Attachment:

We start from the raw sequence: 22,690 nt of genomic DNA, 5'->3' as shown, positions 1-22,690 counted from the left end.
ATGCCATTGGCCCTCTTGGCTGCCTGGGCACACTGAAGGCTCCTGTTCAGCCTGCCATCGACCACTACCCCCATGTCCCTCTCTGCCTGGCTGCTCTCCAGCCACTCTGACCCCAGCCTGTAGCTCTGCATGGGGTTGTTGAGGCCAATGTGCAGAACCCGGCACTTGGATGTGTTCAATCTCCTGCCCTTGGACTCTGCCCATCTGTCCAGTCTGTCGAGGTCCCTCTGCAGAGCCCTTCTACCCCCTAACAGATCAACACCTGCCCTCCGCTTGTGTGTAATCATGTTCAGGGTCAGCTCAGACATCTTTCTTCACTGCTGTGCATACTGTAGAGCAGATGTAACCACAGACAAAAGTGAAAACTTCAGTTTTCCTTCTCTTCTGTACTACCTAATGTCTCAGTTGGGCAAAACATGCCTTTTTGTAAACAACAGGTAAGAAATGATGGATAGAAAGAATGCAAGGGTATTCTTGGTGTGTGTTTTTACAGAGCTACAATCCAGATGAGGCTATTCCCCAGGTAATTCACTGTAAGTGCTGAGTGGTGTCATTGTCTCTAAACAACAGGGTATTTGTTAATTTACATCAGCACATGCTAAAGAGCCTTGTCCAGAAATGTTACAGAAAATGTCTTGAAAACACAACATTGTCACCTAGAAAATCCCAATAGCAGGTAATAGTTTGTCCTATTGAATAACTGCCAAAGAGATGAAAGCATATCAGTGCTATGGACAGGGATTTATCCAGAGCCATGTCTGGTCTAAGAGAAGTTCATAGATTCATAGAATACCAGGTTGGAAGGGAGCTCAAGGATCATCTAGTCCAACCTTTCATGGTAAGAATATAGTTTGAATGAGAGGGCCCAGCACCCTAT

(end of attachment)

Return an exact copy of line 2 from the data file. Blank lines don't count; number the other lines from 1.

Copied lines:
ATGCCATTGGCCCTCTTGGCTGCCTGGGCACACTGAAGGCTCCTGTTCAGCCTGCCATCGACCACTACCCCCATGTCCCTCTCTGCCTGGCTGCTCTCCAGCCACTCTGACCCCAGCCTGTAGCTCTGCATGGGGTTGTTGAGGCCAATGTGCAGAACCCGGCACTTGGATGTGTTCAATCTCCTGCCCTTGGACTCTGCCCATCTGTCCAGTCTGTCGAGGTCCCTCTGCAGAGCCCTTCTACCCCCTAACAGATCAACACCTGCCCTCCGCTTGTGTGTAATCATGTTCAGGGTCAGCTCAGACATCTTTCTTCACTGCTGTGCATACTGTAGAGCAGATGTAACCACAGACAAAAGTGAAAACTTCAGTTTTCCTTCTCTTCTGTACTACCTAATGTCTCAGTTGGGCAAAACATGCCTTTTTGTAAACAACAGGTAAGAAATGATGGATAGAAAGAATGCAAGGGTATTCTTGGTGTGTGTTTTTACAGAGCTACAATCCAGATGAGGCTATTCCCCAGGTAATTCACTGTAAGTGCTGAGTGGTGTCATTGTCTCTAAACAACAGGGTATTTGTTAATTTACATCAGCACATGCTAAAGAGCCTTGTCCAGAAATGTTACAGAAAATGTCTTGAAAACACAACATTGTCACCTAGAAAATCCCAATAGCAGGTAATAGTTTGTCCTATTGAATAACTGCCAAAGAGATGAAAGCATATCAGTGCTATGGACAGGGATTTATCCAGAGCCATGTCTGGTCTAAGAGAAGTTCATAGATTCATAGAATACCAGGTTGGAAGGGAGCTCAAGGATCATCTAGTCCAACCTTTCATGGTAAGAATATAGTTTGAATGAGAGGGCCCAGCACCCTAT